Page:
We celebrate Thanksgiving in America. Rooted in our history and presidential declarations, it is a time when families and people gather to eat and watch football. Oh, wait! I mean, get together and show gratitude to God and each other. Many, like our family, have a time to declare the things we are thankful for as we eat our traditional Thanksgiving meal.
Thankfulness is rooted in the idea that there is something to be thankful for in your life. I would propose that it is the way our brains were designed to operate at maximum efficiency. The attitudes of criticalness, ungratefulness, and being generally unappreciative contribute to our societal ills and distress in our bodies. To be thankful brings health to every aspect of our beings. It is a practice and outlook that should be celebrated every day if we want our days to go better than they would if we focused on what is wrong with life.
According to the Mayo Clinic, gratitude can improve sleep and our immune systems. It can also decrease chronic pain. Other studies show that the more grateful you are, the happier you are. This makes sense, and we didn't need a study to tell us that, did we? Thankfulness not only improves your mood but also decreases depression and anxiety and helps build strong relationships. Thankfulness releases oxytocin which is more than a love or "cuddle" hormone. It is a stress-reducing hormone that lowers blood pressure and promotes healthy social interaction. In fact, gratitude creates homeostasis in our brains, which doesn't just move us to a "center point" in our mood but creates an environment of learning, problems solving and creating.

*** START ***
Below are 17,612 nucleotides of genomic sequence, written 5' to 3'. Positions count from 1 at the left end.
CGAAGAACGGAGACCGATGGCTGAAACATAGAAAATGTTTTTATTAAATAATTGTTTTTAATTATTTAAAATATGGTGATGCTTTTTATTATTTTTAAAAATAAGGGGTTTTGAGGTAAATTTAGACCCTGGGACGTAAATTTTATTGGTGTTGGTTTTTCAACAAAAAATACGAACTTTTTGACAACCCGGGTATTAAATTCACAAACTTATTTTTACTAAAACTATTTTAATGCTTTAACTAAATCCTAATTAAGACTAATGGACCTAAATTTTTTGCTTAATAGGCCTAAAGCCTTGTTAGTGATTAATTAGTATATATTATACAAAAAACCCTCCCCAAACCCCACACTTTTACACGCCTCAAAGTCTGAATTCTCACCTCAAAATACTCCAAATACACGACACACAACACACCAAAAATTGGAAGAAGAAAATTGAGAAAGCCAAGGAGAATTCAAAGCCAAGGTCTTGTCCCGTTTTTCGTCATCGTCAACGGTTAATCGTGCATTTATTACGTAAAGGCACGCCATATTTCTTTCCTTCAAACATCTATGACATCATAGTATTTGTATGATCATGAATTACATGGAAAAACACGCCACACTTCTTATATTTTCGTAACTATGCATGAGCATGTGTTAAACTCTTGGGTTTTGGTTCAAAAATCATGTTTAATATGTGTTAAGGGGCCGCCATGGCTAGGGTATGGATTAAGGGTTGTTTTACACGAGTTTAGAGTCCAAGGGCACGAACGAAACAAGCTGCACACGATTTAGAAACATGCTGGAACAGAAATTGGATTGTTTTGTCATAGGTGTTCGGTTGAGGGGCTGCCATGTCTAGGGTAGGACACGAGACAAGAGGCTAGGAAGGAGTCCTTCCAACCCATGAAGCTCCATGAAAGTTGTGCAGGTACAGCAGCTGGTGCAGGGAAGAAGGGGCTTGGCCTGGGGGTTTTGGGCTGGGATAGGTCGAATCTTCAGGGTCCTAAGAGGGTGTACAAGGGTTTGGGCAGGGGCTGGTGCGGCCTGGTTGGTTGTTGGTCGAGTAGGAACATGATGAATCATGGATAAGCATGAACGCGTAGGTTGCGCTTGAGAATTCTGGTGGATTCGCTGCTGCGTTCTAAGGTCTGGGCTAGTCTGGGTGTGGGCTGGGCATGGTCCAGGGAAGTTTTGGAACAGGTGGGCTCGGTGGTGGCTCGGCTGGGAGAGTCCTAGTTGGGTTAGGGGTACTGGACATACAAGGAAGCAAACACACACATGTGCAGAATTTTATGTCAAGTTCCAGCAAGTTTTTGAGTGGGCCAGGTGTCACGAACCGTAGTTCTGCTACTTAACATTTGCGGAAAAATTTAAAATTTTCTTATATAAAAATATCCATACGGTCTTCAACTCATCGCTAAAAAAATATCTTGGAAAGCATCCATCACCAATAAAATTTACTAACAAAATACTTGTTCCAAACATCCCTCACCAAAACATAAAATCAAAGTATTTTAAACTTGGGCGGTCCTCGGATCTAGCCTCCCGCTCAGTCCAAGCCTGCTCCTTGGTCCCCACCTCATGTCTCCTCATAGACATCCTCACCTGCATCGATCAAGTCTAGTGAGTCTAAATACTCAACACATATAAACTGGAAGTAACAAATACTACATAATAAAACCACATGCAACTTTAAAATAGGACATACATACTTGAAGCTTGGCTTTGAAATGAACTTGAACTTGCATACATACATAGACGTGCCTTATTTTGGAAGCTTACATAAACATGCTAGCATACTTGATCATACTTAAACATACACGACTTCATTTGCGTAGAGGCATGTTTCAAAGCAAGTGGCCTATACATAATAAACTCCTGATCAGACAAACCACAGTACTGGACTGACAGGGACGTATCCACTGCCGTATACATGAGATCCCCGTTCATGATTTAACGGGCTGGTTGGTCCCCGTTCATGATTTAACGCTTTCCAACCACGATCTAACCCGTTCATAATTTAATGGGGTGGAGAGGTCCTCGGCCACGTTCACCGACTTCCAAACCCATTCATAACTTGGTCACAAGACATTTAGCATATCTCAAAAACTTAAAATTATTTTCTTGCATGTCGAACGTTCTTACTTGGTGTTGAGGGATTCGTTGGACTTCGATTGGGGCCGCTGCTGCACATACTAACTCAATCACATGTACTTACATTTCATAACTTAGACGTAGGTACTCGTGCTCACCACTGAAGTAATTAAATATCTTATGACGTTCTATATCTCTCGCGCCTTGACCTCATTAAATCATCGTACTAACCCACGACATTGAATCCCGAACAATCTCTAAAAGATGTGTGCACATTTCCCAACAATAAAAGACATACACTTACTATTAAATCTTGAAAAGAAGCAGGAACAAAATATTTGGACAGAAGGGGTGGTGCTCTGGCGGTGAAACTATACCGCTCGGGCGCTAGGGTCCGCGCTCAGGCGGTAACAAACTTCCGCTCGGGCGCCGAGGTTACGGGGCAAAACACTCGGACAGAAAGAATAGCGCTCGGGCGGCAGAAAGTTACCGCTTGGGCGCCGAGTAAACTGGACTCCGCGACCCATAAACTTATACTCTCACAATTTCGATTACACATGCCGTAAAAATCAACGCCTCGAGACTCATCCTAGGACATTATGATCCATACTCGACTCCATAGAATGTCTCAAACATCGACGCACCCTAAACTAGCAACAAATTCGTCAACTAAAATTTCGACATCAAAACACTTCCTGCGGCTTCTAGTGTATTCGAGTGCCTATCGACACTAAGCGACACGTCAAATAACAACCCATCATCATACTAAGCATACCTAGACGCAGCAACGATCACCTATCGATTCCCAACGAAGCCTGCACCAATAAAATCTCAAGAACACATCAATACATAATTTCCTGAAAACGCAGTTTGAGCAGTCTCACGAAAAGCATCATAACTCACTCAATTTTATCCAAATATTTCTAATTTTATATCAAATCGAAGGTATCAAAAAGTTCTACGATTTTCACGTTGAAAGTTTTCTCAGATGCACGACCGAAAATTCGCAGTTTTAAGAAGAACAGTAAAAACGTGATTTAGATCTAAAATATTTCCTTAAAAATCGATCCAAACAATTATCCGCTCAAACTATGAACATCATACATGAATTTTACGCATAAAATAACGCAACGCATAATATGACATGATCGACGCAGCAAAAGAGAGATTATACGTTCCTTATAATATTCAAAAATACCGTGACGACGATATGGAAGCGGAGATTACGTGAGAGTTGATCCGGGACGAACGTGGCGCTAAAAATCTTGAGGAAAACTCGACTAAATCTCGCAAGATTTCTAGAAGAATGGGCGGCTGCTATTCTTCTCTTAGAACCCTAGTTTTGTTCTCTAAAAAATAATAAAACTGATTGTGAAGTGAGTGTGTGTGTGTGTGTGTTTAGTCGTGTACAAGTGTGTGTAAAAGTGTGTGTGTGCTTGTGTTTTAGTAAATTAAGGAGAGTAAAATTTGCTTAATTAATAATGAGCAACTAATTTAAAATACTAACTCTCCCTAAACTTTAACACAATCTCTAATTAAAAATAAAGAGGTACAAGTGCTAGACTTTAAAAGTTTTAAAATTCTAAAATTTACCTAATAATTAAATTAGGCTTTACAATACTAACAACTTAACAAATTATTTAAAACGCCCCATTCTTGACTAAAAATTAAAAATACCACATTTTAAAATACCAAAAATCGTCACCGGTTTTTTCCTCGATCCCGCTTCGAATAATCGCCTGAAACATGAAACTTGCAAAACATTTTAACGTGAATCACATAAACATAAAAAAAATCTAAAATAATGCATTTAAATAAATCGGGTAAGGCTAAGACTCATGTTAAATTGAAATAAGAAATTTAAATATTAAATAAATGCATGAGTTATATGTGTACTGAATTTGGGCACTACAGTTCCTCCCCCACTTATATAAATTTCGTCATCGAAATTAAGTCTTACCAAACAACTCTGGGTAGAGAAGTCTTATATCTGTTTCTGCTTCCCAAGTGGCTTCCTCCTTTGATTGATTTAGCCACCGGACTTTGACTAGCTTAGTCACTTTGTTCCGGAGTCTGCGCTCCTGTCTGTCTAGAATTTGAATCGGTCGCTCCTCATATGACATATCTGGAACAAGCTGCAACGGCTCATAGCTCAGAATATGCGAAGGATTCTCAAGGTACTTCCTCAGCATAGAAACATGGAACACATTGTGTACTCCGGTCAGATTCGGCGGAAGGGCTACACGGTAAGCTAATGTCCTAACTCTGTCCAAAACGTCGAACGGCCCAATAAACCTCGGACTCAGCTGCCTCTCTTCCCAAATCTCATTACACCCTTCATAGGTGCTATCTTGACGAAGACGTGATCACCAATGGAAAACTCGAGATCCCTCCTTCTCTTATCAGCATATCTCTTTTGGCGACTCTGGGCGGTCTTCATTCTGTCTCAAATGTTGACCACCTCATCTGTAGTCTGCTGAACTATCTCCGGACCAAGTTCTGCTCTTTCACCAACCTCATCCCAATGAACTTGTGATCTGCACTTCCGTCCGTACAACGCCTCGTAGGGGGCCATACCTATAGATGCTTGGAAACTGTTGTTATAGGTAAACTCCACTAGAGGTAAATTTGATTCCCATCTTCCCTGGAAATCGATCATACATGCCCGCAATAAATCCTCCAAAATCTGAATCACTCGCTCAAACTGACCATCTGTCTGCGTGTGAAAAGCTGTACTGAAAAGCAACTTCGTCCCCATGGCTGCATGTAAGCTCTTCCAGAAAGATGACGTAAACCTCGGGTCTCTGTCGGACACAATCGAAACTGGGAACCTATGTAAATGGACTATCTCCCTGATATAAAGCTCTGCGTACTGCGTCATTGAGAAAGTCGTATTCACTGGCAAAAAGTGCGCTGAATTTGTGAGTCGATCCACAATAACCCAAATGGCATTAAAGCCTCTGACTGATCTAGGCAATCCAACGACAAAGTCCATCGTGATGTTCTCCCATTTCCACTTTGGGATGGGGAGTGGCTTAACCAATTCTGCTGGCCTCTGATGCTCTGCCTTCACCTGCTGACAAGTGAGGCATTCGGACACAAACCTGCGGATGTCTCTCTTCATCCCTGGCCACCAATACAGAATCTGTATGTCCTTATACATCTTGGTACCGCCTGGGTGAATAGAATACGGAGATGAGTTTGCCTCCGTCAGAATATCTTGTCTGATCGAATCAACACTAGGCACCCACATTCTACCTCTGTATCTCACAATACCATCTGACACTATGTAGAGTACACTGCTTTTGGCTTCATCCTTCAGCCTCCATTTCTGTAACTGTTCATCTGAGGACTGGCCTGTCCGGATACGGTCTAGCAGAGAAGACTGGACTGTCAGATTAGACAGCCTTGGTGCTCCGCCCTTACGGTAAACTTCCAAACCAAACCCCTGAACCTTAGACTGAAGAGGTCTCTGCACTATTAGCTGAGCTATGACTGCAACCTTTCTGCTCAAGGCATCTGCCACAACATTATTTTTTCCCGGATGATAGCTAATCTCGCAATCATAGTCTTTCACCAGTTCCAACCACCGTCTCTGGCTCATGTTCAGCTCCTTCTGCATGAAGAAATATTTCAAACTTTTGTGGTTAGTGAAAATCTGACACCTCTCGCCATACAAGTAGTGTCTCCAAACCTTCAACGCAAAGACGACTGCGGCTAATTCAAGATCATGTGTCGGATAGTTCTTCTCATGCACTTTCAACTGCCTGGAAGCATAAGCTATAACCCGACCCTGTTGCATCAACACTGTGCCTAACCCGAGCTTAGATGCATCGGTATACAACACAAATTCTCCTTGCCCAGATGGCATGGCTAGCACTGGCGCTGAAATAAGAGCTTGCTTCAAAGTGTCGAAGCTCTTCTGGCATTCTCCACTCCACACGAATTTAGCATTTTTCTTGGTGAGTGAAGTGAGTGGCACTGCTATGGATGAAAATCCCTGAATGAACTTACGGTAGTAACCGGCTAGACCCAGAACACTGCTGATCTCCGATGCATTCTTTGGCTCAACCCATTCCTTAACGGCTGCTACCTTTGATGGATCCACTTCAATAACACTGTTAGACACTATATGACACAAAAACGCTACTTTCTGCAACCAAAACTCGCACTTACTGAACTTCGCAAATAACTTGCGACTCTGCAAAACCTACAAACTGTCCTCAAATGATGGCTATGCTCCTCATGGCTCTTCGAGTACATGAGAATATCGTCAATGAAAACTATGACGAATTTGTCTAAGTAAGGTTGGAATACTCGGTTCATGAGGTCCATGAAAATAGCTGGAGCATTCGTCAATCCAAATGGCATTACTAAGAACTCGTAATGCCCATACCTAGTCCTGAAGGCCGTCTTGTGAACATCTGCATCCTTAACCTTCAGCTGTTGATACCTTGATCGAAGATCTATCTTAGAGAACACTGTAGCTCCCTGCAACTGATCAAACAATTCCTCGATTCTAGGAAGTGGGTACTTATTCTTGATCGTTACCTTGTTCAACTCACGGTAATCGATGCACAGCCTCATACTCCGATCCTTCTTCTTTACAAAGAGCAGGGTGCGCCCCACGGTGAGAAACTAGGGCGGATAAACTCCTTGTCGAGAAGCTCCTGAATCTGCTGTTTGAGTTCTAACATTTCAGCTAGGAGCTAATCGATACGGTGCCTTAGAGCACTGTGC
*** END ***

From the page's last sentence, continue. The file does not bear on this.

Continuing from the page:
In some of the research studies I read, people were asked to write a sentence or jot down notes of gratitude daily. This seems to be a key. Although the research focused on the outcome of doing such gratitude exercises, I viewed the "writing down" as a key. So often, we speak out what we are thankful for, and I nearly always begin my morning prayer time with thankfulness, but these people went beyond saying it. They wrote it.
Challenge #1 – Write a sentence or more about your thankfulness every day when you awaken. Get a thankfulness journal and write in it every day.
Challenge #2 – Tell someone what you are thankful for daily. You can tell your spouse, kids, or co-workers or text someone, or share it with a stranger in a store. Articulate your thankfulness to somebody. You can tell them what you wrote that morning or share why you are thankful for them.
I will guarantee this will change your life for the better. It will give you the benefits of thankfulness and change the people around you as well. Maybe your gratitude will set them on some appreciation of their own! You can't control that, but you can reduce your trips to the doctor and become a person to which others are more drawn if you take up the challenges above. My hope is that you develop a pattern of thankfulness that lasts your entire life.